The former’s “high” group consisted of inmates who strongly agreed (= 4) on God’s engagement, whereas the latter’s “high” included those who either agreed (= 3) or strongly agreed (= 4) on God’s judgment.
The category of other religion included Judaism, Hinduism, Buddhism, and “other religion.”
While 12.4% of inmates said that they had no religion, the “No God” category had a smaller percentage (7%). If asked, some of the inmates might have identified themselves as “spiritual but not religious” (Jang and Franzen 2013), who had “personal beliefs about God” but disassociated themselves from organized religion.
Significant residual correlations among the endogenous variables were in the expected direction (see “Appendix B”), which indicated construct validity of the latent variables.
Only parameter estimates (b) are presented (i.e., without their standard error) due to space constraints. We specified relationships among the mediators as their residual correlations like those among the variables of worldview to avoid model misspecification given that their structural relationships were not of our interest.
Two coefficients that became significant, both related to legal cynicism, implied suppressor effect of religiousness, specifically, congregational participation, religiosity, and negative religious coping. That is, the variables of religiousness had suppressed differences between inmates with a disengaged (Critical and Distant) God and their atheist counterparts, in which the latter tended show lower levels of legal cynicism than the former, until controlling for variables of religiousness.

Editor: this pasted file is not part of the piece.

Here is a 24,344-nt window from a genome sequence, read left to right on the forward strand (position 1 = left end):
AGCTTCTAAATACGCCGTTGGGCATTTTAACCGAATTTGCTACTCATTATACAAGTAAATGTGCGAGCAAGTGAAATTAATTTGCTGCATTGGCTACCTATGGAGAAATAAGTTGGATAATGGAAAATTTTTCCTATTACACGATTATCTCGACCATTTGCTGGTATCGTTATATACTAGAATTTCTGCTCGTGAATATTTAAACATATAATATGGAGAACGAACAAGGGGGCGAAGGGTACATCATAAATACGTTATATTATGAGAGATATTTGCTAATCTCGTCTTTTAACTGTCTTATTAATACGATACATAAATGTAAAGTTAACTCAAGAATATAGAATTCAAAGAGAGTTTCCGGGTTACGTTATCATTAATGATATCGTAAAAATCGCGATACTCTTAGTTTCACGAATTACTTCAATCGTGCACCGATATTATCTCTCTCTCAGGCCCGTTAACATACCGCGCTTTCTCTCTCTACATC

As a supplemental analysis, we estimated our models, replacing the image-of-God dummy variables with the scales of God’s engagement and judgment. We found God’s engagement was related inversely to legal cynicism and illegitimacy of punishment and positively to collective efficacy, existential belief, and moral responsibility, while God’s judgment was related positively only to legal cynicism and moral responsibility. God’s engagement was also related to all five mediators, inversely to negative religious coping and positively to the others as anticipated, whereas God’s judgment was associated with all but one (positive religious coping) mediators, being associated positively with a forgiving God and negative religious coping and inversely with congregational participation and religiosity. Our test of mediation revealed that 28% (14) of 50 (2 images of God × 5 mediators × 5 ultimate endogenous variables) indirect effects via the variables of religiousness (12 of 14) and the image of a forgiving God (2 of 14) were significant. Five (35.7%) of the 14 were the effects of God’s judgment mediated, whereas nine (64.3%) were those of God’s engagement. Complete results are available upon request.
Our interviews with inmates suggested a potential explanation for the limited association. One interviewee, for example, attributed some inmates’ congregational participation to their desire for material benefits, like food or clothing, offered to congregations by outside religious volunteers. Mixed, extrinsic (i.e., using religion for safety, material comfort, access to outsiders, and inmate relations) as well as intrinsic (i.e., living religion) motivations for religious involvement among prison inmates have been recognized (Clear et al. 2000).
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Jang, S.J., Hays, J., Johnson, B.R. et al. “Four Gods” in Maximum Security Prison: Images of God, Religiousness, and Worldviews Among Inmates. Rev Relig Res 60, 331–365 (2018). https://doi.org/10.1007/s13644-018-0329-6
- Maximum Security Prison
- Legal Cynicism
- Existential Beliefs
- Louisiana State Penitentiary
- Moral Responsibility